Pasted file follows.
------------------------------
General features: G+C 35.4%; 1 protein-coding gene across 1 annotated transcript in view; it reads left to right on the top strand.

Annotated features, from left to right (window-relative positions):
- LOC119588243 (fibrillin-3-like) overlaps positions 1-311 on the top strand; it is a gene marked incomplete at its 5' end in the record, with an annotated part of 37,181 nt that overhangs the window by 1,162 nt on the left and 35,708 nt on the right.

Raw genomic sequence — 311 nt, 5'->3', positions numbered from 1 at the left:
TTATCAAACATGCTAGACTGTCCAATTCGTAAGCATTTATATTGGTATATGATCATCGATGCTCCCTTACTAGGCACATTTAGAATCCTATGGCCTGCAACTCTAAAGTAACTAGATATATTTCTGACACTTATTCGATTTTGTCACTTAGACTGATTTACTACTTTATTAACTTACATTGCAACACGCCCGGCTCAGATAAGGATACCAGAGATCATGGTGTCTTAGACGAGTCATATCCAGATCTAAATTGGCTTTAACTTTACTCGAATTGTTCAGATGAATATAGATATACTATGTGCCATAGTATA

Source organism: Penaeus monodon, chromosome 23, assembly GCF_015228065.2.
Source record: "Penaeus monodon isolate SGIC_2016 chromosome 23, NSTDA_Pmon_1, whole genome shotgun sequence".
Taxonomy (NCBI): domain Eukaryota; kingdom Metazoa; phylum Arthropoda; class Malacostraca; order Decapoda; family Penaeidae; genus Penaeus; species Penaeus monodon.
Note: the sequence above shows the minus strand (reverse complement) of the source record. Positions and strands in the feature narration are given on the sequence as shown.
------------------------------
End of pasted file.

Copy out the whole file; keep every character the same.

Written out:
General features: G+C 35.4%; 1 protein-coding gene across 1 annotated transcript in view; it reads left to right on the top strand.

Annotated features, from left to right (window-relative positions):
- LOC119588243 (fibrillin-3-like) overlaps positions 1-311 on the top strand; it is a gene marked incomplete at its 5' end in the record, with an annotated part of 37,181 nt that overhangs the window by 1,162 nt on the left and 35,708 nt on the right.

Raw genomic sequence — 311 nt, 5'->3', positions numbered from 1 at the left:
TTATCAAACATGCTAGACTGTCCAATTCGTAAGCATTTATATTGGTATATGATCATCGATGCTCCCTTACTAGGCACATTTAGAATCCTATGGCCTGCAACTCTAAAGTAACTAGATATATTTCTGACACTTATTCGATTTTGTCACTTAGACTGATTTACTACTTTATTAACTTACATTGCAACACGCCCGGCTCAGATAAGGATACCAGAGATCATGGTGTCTTAGACGAGTCATATCCAGATCTAAATTGGCTTTAACTTTACTCGAATTGTTCAGATGAATATAGATATACTATGTGCCATAGTATA

Source organism: Penaeus monodon, chromosome 23, assembly GCF_015228065.2.
Source record: "Penaeus monodon isolate SGIC_2016 chromosome 23, NSTDA_Pmon_1, whole genome shotgun sequence".
Taxonomy (NCBI): domain Eukaryota; kingdom Metazoa; phylum Arthropoda; class Malacostraca; order Decapoda; family Penaeidae; genus Penaeus; species Penaeus monodon.
Note: the sequence above shows the minus strand (reverse complement) of the source record. Positions and strands in the feature narration are given on the sequence as shown.